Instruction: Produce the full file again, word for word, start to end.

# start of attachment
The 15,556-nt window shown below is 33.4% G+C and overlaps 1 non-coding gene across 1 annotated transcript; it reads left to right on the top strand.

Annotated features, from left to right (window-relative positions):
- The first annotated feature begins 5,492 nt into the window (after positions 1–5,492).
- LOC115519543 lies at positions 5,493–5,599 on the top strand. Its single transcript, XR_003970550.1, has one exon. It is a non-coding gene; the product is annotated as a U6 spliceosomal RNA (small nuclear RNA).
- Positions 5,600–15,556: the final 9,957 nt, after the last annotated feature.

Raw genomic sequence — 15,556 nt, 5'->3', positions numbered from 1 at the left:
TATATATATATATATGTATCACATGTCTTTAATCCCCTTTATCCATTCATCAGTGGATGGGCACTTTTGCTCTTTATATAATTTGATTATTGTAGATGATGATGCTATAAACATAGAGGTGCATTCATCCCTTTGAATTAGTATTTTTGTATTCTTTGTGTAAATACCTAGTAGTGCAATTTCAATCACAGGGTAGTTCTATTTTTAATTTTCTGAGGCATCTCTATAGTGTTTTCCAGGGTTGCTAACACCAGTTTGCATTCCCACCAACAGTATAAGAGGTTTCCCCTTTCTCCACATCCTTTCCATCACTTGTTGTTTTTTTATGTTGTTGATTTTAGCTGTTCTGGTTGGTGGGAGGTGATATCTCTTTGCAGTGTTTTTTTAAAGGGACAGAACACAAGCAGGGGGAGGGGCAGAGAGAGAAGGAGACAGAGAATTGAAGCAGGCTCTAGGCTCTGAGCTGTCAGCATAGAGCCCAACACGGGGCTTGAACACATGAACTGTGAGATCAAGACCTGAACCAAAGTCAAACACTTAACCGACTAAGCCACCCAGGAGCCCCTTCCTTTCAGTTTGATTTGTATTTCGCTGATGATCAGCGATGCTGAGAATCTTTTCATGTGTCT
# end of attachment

The 15,556-nt window shown below is 33.4% G+C and overlaps 1 non-coding gene across 1 annotated transcript; it reads left to right on the top strand.

Annotated features, from left to right (window-relative positions):
- The first annotated feature begins 5,492 nt into the window (after positions 1–5,492).
- LOC115519543 lies at positions 5,493–5,599 on the top strand. Its single transcript, XR_003970550.1, has one exon. It is a non-coding gene; the product is annotated as a U6 spliceosomal RNA (small nuclear RNA).
- Positions 5,600–15,556: the final 9,957 nt, after the last annotated feature.

Raw genomic sequence — 15,556 nt, 5'->3', positions numbered from 1 at the left:
TATATATATATATATGTATCACATGTCTTTAATCCCCTTTATCCATTCATCAGTGGATGGGCACTTTTGCTCTTTATATAATTTGATTATTGTAGATGATGATGCTATAAACATAGAGGTGCATTCATCCCTTTGAATTAGTATTTTTGTATTCTTTGTGTAAATACCTAGTAGTGCAATTTCAATCACAGGGTAGTTCTATTTTTAATTTTCTGAGGCATCTCTATAGTGTTTTCCAGGGTTGCTAACACCAGTTTGCATTCCCACCAACAGTATAAGAGGTTTCCCCTTTCTCCACATCCTTTCCATCACTTGTTGTTTTTTTATGTTGTTGATTTTAGCTGTTCTGGTTGGTGGGAGGTGATATCTCTTTGCAGTGTTTTTTTAAAGGGACAGAACACAAGCAGGGGGAGGGGCAGAGAGAGAAGGAGACAGAGAATTGAAGCAGGCTCTAGGCTCTGAGCTGTCAGCATAGAGCCCAACACGGGGCTTGAACACATGAACTGTGAGATCAAGACCTGAACCAAAGTCAAACACTTAACCGACTAAGCCACCCAGGAGCCCCTTCCTTTCAGTTTGATTTGTATTTCGCTGATGATCAGCGATGCTGAGAATCTTTTCATGTGTCT